Monday, October 18, 2010


A Master Prepares.

On a recent morning off from the circus I decided to treat myself to a massage at the spa on the sixth floor of the Calgary 5 hotel in Alberta, Canada.

Unlike the rest of the hotel (which is this perfect time capsule of 1973 plus the wear and tear of twenty something years of disgruntled Hewlett-Packard execs and Cow Town conventioneers tromping through it) the spa is done up all bamboo-ey with canned temple bells jingling from hidden speakers and various aromatherapy scents battling for nasal domination.

A lovely (Calgarian) geisha hands me a clipboard with a brief health questionnaire and serves me some green tea in an earthenware cup.

I fill out the form.

One question asks about recent injuries so I make a note about the sore right hamstring that has been giving me trouble all week.

I'm given a soft robe and escorted to the suitably jingling massage room where I disrobe and lie down on the table.

Moments later into the room walks my therapist.

He's a man in his fifty's no taller than five feet with a swarthy complexion.

His face is speckled with tiny moles.

A tiny Asian version of Morgan Freeman.

"My name is Arnold and I will be performing your reflexologies."

He said it quickly as if to stave off any disappointment I might have been feeling about the fact that an old man, and not one of the pretty Asian girls in the reception area, was doing my massage.

I confess I was a little disappointed at first but something about his use of the word performing when he said "performing your reflexologies" pricked my now Enya clotted ears.

He looked briefly at the clipboard the girl from reception handed him and took my right arm by the wrist, shook it loosely, asking "So your right hamstring is hurting you?" and began to poke a finger into my bicep.

I said "Well it's on my leg. It's the hamstring on my leg."

Meanwhile I'm thinking geez, this guy doesn't even know where a hamstring is!

He let out a kind if dismissive snort and then proceeded to give me the best arm massage of my life.

The massage seemed to have an order, an ancient protocol, a sequence of perfectly timed manipulations of muscle and sinew.

Yet it was alive too.

I had the sense that he was improvising, responding to the silent messages he was receiving from my arm itself.

When he was done with the arm, having scoured the tension from every tendon, every digit, every bone he gently placed it back to my side on the table and tucked it in like a sleeping baby.

As he moved to the other side of the table to work on the other arm I murmured

"You are a master."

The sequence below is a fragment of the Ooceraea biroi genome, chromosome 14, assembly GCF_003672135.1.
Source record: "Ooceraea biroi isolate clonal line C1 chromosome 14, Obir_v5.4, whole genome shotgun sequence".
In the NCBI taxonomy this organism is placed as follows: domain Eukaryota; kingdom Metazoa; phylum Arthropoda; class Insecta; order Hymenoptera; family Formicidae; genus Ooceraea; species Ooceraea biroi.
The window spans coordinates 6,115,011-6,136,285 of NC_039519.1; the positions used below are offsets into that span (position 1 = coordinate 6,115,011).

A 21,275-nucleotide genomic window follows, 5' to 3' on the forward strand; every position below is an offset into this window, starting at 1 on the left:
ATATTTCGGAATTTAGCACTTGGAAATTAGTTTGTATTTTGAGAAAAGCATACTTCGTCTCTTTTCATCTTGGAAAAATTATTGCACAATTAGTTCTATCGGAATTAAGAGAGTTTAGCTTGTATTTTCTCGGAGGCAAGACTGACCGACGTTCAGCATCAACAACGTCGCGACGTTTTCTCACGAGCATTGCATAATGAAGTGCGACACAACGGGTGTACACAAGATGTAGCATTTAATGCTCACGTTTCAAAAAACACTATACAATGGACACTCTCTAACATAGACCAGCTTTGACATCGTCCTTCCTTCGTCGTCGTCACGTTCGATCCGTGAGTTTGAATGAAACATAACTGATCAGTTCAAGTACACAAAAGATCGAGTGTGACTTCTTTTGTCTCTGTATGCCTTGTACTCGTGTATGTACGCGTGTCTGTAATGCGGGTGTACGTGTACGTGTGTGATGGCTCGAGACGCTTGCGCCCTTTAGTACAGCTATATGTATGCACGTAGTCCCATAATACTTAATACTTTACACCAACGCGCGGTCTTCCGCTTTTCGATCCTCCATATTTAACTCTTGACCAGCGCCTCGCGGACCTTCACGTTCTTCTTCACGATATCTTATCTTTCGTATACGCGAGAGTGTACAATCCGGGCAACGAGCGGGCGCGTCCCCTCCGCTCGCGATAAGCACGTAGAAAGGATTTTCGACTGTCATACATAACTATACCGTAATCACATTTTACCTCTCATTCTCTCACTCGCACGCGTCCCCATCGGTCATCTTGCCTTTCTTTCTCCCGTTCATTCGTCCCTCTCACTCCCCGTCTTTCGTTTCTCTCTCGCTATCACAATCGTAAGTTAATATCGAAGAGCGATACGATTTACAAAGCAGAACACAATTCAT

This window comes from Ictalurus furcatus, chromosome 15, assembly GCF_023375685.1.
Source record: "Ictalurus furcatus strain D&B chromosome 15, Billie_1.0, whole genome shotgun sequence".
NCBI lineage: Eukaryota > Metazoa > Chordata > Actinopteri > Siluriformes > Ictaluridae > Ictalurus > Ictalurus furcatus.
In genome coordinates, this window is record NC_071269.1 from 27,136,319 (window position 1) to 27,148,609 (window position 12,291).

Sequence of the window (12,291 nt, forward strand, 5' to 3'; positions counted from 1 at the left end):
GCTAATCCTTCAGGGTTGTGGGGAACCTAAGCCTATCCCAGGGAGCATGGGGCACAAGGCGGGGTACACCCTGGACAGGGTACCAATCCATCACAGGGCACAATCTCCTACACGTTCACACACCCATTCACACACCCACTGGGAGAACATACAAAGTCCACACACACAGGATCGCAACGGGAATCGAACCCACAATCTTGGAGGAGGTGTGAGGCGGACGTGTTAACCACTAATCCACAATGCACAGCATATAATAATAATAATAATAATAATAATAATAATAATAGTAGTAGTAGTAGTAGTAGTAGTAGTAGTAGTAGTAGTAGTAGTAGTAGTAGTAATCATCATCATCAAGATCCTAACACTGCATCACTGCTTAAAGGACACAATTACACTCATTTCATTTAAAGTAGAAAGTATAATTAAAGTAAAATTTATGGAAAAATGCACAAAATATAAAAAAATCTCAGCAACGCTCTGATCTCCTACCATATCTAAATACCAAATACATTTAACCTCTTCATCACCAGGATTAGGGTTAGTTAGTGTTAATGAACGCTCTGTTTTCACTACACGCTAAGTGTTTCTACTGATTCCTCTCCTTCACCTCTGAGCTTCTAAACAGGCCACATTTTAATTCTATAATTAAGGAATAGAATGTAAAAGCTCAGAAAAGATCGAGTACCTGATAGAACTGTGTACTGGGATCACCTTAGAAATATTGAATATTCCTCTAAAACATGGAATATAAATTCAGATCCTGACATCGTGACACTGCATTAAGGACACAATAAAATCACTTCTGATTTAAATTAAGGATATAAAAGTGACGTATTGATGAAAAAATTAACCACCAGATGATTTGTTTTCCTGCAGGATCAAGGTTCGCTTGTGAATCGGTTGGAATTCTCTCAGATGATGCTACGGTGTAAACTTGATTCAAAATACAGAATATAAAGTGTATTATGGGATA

Without a beat he replied:


There was a confidence in the timing and the tone of that Yep that I envied.

A that is a fact and what's more I'm comfortable with that fact quality.

It was a yep that had been earned.

And was now wholly owned by this bumpy little wizened man.

Later during the massage I asked him where he was from.

"I am from the Philippines. My name is Arnold."

"Well my name is Ronald."

"Arnold and Ronald." he laughed. "We are brothers in name."

And he proceeded to squeeze, prod, coax, cajole and pound every ounce of tension I'd managed to build up in the fifty performances I'd done since my last massage.

When the hour was up he said "Rest now" and- I think intentionally- clinked my tea cup as he exited.

I lay there for a few minutes and did nothing.

There was a knock.

Arnold came back in, a big smile of about fifty gleaming teeth cracking his dark face open like some kind of joyous train headlight bursting through the tunnel of his face.

"You are also entertainment I see!"

He indicated the form on the clipboard.

I had forgotten that under occupation I had written Clown.

"I am also entertainment." he said. "I am a film director. In Philippines. I direct Hollywood movie star."

And here he mentioned the name of someone I had never heard of.

"You see, go to internet. You see. We are brothers. Arnold and Ronald. We are entertainment!"

I paid my bill, shook his hand and went to go be "entertainment".

That afternoon I participated in our latest Cirque du Monde session of workshops where we invite thirty or so "at risk" youths into the big top and give them a taste of acrobatics, trapeze, music and even, with me, clowning.

Afterwards, I led a round robin discussion of their experience that day.

One of the kids, a gangly "first nation" kid with a neck tattoo and a greasy mohawk pointed at me and said "I liked the acting and shit. These dudes are masters, eh?"

All I could think was:


And I went to my loge to start putting on my “mask” for that night’s show.

Masks I designed for upcoming workshop in San Francisco.


Dana M said...

Great story, really beautifully written. Thanks Ron.

陳雲惠 said...

IS VERY GOOD..............................

Anonymous said...

The Man Who Works In The Catacombs

Love it. Aunt Jan says you are working on a tarot deck, is that the hermit?

- Micki